April 2003 – September 2008

    e) participation of the target group(s)

    in the design of the project

    The DGSP global team have worked closely with our primary target group –teachers – at every stage in the programme’s development, in order to be able to meet the needs of the programme’s ultimate beneficiaries – the pupils and students. Needs analysis has taken place within the UK and Southern countries, the learning from which informed the need for an iterative approach which recognises the uniqueness and complexity of partnership relationships and the innovative nature of the teaching and learning aspirations. Information from needs analysis activities – reflecting the vast range of partnerships – directly informs our development of partnership development and guidance, professional development and grants programme activities in very practical ways.

    We believe that the time spent on needs analysis has provided firm foundations for a new kind of partnership relationship between UK and Southern partner schools which is based on equity, professional respect and learning together. The programme has a sound grasp of the relationship between development education and school partnerships and the wide variety of contexts that global school partnerships operate in. This means that we can support a variety of school partnerships with very different starting points and guide them towards development education principles and practices. We have created worthwhile learning experiences, which educators have informed and value, and will continue beyond the life of this programme.

    Carefully listening to the needs of teachers guides the way in which our global team provides advice and guidance to teachers on a daily basis, whether by telephone, e-mail, letter, a visit of one of our many events.

    “I think that you and your colleagues are one of the best teams that we have worked with.  You find nothing too much trouble, you are very efficient and you know what you are talking about. A pleasure to work with.”

    “We feel confident and secure about our partnership’s future knowing we have the full support of the DFID Global School Partnerships consortium. We can continue to pursue our joint goal to promote Global Education within our schools and communities for the benefit of everyone touched by our work”.

    We also involve teachers at the design stage for each new phase of the programme. Recommendations from a panel of teachers formed the basis for revisions to the grants programme in phase 2 of the programme from 2006. For the next phase of the programme we undertook a consultation with teachers on the potential benefits of establishing a mobility fund to recognise the additional costs that can involved in disabled teachers and students undertaking visits to their partner school.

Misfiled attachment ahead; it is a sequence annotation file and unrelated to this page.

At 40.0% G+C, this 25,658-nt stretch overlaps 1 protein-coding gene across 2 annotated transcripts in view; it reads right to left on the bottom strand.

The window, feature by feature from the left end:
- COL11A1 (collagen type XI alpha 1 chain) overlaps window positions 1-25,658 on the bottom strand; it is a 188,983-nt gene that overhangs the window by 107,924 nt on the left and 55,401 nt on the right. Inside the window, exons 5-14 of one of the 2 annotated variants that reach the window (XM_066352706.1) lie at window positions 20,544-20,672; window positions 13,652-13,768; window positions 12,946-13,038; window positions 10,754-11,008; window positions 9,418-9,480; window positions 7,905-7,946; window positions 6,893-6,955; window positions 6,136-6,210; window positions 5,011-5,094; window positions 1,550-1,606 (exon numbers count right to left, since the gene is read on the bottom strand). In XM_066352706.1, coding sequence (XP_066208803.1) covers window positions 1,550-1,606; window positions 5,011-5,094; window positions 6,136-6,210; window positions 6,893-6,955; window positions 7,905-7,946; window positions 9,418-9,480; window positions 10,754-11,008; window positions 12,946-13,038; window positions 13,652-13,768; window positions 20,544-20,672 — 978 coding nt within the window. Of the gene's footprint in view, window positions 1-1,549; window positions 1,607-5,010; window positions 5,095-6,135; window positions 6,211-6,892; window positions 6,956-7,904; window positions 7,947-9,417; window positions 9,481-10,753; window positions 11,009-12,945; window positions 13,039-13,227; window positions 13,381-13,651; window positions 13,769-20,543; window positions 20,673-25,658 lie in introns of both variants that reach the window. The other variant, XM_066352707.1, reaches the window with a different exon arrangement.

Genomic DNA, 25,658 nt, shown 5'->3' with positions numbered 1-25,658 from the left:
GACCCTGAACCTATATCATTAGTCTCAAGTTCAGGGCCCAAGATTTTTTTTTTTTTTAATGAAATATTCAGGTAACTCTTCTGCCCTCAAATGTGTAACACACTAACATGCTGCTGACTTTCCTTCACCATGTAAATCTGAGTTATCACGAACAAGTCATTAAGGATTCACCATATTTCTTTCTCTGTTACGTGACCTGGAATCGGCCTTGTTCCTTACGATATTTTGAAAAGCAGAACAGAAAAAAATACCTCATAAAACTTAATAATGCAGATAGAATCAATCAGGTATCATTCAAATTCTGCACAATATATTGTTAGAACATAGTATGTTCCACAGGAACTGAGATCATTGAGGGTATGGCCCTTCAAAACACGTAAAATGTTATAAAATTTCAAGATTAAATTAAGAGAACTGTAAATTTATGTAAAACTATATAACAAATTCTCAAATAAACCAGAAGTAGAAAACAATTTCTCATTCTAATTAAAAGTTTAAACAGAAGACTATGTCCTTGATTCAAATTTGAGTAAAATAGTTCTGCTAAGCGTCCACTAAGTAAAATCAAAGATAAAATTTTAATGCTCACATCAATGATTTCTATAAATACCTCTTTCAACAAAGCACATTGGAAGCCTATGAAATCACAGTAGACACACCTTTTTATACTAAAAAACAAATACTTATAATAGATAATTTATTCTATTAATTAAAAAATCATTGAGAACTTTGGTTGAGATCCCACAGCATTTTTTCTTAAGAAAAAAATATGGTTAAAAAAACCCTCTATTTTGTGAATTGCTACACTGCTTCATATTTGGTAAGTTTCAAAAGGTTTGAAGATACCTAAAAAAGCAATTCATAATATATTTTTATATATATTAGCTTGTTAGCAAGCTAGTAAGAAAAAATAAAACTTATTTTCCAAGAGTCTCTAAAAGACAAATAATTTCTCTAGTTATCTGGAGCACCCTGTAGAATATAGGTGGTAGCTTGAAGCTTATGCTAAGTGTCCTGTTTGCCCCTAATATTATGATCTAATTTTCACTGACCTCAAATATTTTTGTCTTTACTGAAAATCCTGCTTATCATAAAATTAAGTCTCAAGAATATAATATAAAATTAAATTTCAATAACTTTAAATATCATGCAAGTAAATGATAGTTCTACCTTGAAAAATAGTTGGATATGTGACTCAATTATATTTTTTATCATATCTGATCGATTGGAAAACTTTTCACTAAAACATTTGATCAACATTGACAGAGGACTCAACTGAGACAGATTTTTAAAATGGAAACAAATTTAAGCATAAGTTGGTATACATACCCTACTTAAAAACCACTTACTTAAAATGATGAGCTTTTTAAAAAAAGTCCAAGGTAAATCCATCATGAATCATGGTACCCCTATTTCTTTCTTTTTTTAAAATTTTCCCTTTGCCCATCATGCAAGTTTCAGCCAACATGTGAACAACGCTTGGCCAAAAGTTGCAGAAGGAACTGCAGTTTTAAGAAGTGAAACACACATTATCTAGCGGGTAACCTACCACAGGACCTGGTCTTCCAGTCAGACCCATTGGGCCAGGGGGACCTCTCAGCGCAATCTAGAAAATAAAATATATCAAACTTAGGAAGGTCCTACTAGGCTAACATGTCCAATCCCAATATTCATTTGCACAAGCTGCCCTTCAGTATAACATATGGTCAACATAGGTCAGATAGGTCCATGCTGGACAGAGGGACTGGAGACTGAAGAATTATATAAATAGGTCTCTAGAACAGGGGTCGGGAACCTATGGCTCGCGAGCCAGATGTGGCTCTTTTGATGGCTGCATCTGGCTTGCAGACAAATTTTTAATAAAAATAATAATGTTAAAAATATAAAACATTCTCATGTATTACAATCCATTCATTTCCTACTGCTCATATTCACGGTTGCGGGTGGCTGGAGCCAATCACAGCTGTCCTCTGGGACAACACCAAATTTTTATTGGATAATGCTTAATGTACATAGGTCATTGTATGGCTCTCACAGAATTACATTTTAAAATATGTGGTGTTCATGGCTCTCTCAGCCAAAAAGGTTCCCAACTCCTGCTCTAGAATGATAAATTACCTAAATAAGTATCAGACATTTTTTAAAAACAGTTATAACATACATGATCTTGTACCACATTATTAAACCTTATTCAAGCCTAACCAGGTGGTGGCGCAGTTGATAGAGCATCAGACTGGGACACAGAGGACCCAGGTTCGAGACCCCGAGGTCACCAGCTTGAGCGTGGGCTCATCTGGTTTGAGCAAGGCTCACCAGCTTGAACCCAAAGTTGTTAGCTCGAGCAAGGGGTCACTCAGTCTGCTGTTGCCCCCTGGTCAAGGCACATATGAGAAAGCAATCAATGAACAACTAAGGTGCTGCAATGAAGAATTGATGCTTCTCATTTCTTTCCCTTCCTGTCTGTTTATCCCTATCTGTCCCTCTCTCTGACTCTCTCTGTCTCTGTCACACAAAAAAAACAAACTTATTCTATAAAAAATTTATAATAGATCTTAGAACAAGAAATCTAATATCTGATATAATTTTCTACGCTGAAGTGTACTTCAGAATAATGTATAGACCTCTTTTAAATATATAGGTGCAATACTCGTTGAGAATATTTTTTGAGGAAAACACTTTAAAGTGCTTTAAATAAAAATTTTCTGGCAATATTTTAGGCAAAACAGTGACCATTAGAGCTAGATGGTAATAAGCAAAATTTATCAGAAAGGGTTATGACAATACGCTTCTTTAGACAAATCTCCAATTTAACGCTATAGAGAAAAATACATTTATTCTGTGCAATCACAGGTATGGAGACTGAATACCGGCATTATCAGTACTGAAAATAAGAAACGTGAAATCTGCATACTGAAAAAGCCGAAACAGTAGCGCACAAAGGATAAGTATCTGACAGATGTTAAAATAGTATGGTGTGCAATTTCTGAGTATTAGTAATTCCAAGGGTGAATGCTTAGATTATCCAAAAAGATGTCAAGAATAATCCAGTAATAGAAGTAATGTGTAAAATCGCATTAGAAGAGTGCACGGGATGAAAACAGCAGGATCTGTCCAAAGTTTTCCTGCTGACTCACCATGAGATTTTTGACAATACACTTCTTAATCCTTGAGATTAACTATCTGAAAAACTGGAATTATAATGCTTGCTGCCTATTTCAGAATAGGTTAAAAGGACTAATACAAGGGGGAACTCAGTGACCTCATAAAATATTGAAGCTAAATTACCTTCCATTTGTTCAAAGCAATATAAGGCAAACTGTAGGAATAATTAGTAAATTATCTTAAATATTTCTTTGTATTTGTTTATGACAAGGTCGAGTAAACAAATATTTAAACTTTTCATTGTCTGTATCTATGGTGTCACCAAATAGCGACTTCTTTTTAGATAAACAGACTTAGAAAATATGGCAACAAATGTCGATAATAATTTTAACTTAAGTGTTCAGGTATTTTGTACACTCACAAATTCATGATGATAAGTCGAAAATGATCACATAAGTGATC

in the implementation of the project

    Teachers in each of the partnership schools are responsible for the design, development, implementation, monitoring and evaluation of joint curricular projects with a global dimension. Schools are encouraged to take full ownership of their partnership.

    We provide teachers with a suite of professional development courses to enable them to build effective partnerships with a global dimension that involve their wider communities and are based upon an understanding of education and development. Workshop sessions typically comprise up to 20 teachers, each from different schools. The courses are intended to draw together a wide range of experience of different partnerships. Participants receive a Participants’ Workbook which enables teachers to adapt the delivered materials for use with colleagues their own school.

    We provide opportunities for teachers to share good practice through writing case studies for our annual Global Schools magazine, and the British Council’s termly Learning World magazine, and publication on our website. We also organise networking events for teachers to share and learn form each other: Grantee Support Sessions are held in every nation and region of the UK and an annual Global Schools Forum for teachers involved in global curriculum projects. We also encourage experienced teachers to share their knowledge and expertise with teachers new to the idea of a global school partnership at introductory workshops and grant preparation seminars, which are held across the UK and 15 Southern countries.

    Teachers are also represented on our grants panel that assess all the Global Curriculum Project grant applications we receive.

    f) strategies for integrating learning from the project into the educational system (formal and non-formal).

    We have developed a discrete country strategy in each of the 19 countries where DGSP operates. The aim of these strategies is to ensure the programme’s objectives complement and inform broader national education priorities and improve the inclusion of the global dimension within the formal school curriculum. To achieve this we work closely with national curriculum bodies and with the national education departments in the UK and the Ministries of Education in the global South.